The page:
A few months ago I flew to Johannesburg on Kulula. I had flown with them before, and the experience then was relatively painless. This time the aircraft was an MD-10, which has the engines attached to the fuselage at the rear of the plane. I sat in mortal terror at the back. The scream of the engines left me nearly deaf; the perilous shaking of the aircraft on ascent and descent had me in a cold sweat. I am generally a relaxed flier, but this time I was nauseous with fear.
Even at a ticket price of R1 this would not have been a ‘value’ experience.
There is something similarly perverse in lauding a group of wines largely scoring a theoretically undrinkable two or two-and-a-half stars (Wine magazine’s Best Value Guide). It didn’t help that the unfortunately named Bat’s Rock was the winning red wine (I have a friend who calls undrinkable wines “bat’s p*ss”).
I drink wine for the flavour, not the effect (that’s my story, and I’m sticking to it!), and food is not only about nourishment. I’m not in a position to buy any wine that takes my fancy, but regardless of how cheap the wine, if I don’t like it then I’d rather drink beer.
I suspect, also, that the scores reflect the context in which the wines were tasted. Judges would expect the majority of wines submitted for this kind of contest to fall into a one-star range either side of two stars. In a panel tasting for the main part of Wine magazine, they would be looking for wines that could be worthy of four stars, or more. So, there are wines in the Guide that were ranked alongside (and above) wines costing R70 to R150 when tasted for the magazine. No matter how good a taster one is, the overall milieu affects the scores awarded.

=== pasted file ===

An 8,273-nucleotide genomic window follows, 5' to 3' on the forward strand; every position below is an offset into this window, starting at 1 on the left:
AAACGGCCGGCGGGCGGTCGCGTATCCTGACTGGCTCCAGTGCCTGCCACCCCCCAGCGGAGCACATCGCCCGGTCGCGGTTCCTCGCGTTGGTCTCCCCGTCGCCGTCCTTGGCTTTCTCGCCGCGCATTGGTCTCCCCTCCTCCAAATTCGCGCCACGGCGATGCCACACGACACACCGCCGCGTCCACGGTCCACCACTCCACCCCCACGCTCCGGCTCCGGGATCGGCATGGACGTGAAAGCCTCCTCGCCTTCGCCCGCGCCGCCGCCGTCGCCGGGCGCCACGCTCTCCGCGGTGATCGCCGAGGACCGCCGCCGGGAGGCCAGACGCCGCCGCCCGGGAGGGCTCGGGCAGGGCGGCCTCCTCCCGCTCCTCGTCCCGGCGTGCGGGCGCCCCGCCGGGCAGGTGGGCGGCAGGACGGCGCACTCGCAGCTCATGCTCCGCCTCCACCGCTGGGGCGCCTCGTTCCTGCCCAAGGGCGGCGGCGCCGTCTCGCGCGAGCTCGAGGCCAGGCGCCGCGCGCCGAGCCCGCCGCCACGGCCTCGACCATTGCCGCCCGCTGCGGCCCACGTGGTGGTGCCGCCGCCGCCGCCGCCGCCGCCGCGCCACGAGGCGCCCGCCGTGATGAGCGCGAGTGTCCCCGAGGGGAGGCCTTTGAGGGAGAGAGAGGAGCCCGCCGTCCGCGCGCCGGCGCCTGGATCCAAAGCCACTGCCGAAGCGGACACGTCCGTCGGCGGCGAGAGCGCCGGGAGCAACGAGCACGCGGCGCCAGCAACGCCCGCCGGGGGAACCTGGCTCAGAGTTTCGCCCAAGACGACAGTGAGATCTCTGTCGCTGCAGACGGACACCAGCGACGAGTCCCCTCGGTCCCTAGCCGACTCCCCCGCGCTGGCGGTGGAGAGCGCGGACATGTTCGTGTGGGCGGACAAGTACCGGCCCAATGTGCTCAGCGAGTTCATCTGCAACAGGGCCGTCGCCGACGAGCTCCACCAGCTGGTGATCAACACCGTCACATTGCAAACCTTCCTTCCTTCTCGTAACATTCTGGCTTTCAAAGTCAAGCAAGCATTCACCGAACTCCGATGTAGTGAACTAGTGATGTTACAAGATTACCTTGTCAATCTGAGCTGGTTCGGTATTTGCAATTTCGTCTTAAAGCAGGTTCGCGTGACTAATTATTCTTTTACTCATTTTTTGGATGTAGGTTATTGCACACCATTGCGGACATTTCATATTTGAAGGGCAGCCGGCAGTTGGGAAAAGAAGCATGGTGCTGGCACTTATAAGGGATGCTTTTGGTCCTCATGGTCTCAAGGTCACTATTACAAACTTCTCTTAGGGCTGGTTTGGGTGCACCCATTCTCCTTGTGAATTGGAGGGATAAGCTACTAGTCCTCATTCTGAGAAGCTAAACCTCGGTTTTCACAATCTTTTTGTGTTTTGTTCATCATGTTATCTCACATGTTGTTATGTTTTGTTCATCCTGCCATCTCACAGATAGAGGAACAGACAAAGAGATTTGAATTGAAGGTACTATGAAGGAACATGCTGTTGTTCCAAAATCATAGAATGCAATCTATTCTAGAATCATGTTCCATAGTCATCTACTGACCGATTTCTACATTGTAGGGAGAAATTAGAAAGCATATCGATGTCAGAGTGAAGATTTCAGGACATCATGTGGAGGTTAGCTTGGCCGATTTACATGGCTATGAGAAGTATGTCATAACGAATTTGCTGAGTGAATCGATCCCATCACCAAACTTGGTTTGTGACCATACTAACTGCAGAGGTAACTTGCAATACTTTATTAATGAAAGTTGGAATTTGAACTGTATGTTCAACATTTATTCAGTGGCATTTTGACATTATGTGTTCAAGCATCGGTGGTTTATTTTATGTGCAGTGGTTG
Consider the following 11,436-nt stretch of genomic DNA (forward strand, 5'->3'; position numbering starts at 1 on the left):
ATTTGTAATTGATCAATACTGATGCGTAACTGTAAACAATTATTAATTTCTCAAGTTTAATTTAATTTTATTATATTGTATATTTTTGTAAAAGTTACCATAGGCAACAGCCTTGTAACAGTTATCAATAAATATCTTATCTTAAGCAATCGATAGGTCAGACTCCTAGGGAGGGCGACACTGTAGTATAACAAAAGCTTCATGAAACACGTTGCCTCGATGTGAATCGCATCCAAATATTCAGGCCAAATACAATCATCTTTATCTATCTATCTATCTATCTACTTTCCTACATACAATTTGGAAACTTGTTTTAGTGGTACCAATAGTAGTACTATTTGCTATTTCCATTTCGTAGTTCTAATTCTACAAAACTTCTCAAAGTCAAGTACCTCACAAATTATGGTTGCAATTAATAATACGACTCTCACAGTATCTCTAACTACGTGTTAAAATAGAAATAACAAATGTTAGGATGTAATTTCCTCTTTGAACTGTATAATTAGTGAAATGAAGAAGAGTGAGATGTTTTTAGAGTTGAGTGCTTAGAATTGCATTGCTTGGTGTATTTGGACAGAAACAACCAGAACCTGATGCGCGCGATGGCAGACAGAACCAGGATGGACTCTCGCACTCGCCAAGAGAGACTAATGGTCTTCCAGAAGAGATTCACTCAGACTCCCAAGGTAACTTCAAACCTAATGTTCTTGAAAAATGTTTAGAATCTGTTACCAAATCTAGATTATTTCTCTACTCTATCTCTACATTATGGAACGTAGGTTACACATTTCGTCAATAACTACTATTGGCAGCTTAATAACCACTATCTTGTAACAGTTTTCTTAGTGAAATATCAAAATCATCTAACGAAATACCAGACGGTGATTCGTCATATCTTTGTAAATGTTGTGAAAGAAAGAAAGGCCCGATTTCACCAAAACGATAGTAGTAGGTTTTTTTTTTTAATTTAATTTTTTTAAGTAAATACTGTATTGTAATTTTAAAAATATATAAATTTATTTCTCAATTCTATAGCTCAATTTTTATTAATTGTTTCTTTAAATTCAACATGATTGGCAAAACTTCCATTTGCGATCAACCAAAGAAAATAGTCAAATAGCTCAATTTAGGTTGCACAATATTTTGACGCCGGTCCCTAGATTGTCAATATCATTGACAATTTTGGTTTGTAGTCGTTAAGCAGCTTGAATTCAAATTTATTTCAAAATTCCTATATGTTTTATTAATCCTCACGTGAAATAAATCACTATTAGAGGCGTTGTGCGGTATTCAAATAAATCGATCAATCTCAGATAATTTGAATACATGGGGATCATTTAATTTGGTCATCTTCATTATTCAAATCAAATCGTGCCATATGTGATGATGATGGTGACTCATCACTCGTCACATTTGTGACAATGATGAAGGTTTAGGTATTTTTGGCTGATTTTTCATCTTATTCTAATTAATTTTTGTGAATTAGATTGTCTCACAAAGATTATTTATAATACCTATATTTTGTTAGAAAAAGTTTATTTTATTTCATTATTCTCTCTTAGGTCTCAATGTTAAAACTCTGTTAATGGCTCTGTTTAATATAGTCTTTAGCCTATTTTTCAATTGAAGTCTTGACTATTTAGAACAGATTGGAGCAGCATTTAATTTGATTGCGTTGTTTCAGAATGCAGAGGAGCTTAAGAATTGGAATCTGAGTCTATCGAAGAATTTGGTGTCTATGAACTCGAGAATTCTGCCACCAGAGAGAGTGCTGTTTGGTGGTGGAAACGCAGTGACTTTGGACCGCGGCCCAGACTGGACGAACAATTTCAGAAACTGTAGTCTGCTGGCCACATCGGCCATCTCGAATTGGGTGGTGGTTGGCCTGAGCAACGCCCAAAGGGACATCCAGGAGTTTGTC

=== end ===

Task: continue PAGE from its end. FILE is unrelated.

Playing around with the formula which drives the Value Rating System, I determined that a R35 wine composed of premium grapes would need to earn a rating of five stars to get the magical 10. A Pinotage at this price can’t do better than 9, even if it gets five stars. Similarly a R39 Cabernet that gets five stars. But a two-star Cabernet selling at R17.50 cruises to a 10. At this point it can become a case of how much pain one needs to endure in the pursuit of dubious pleasure.
Knowing how scarce five-star ratings are at a best of times, it is inconceivable that a wine could score five stars when tasted for the Value Guide.
A contest that mathematically makes it impossible for a certain type of wine to win, or that relies on statistical improbabilities, is inherently flawed.
A trader does it differently. He tastes a wine within the context of a price point and then subjectively rates the extent to which the wine delivers at that price. Perhaps the Bat’s Piss would still get 10 out of 10 for value at R14, but it would be fairer to taste groups of wine at specified price points and rate the ‘value’ accordingly. If nothing else, this more accurately reflects the conditions under which retailers select wine for the shelves, or consumers decide what to put into their trolleys.
We all want the best experience for the least money. Often we rely on insiders or experts to guide us in the direction of these undiscovered gems. Sadly, due to flawed methodology, the Best Value Wine Guide falls far short of its noble intentions.
I’m quite sure that consumption of the two-and-a-half star Bat’s Rock is not life-threatening. But I’m very thankful that, noisy engines and miscellaneous rattles aside, the pilot of that MD-10 had mathematics on his side.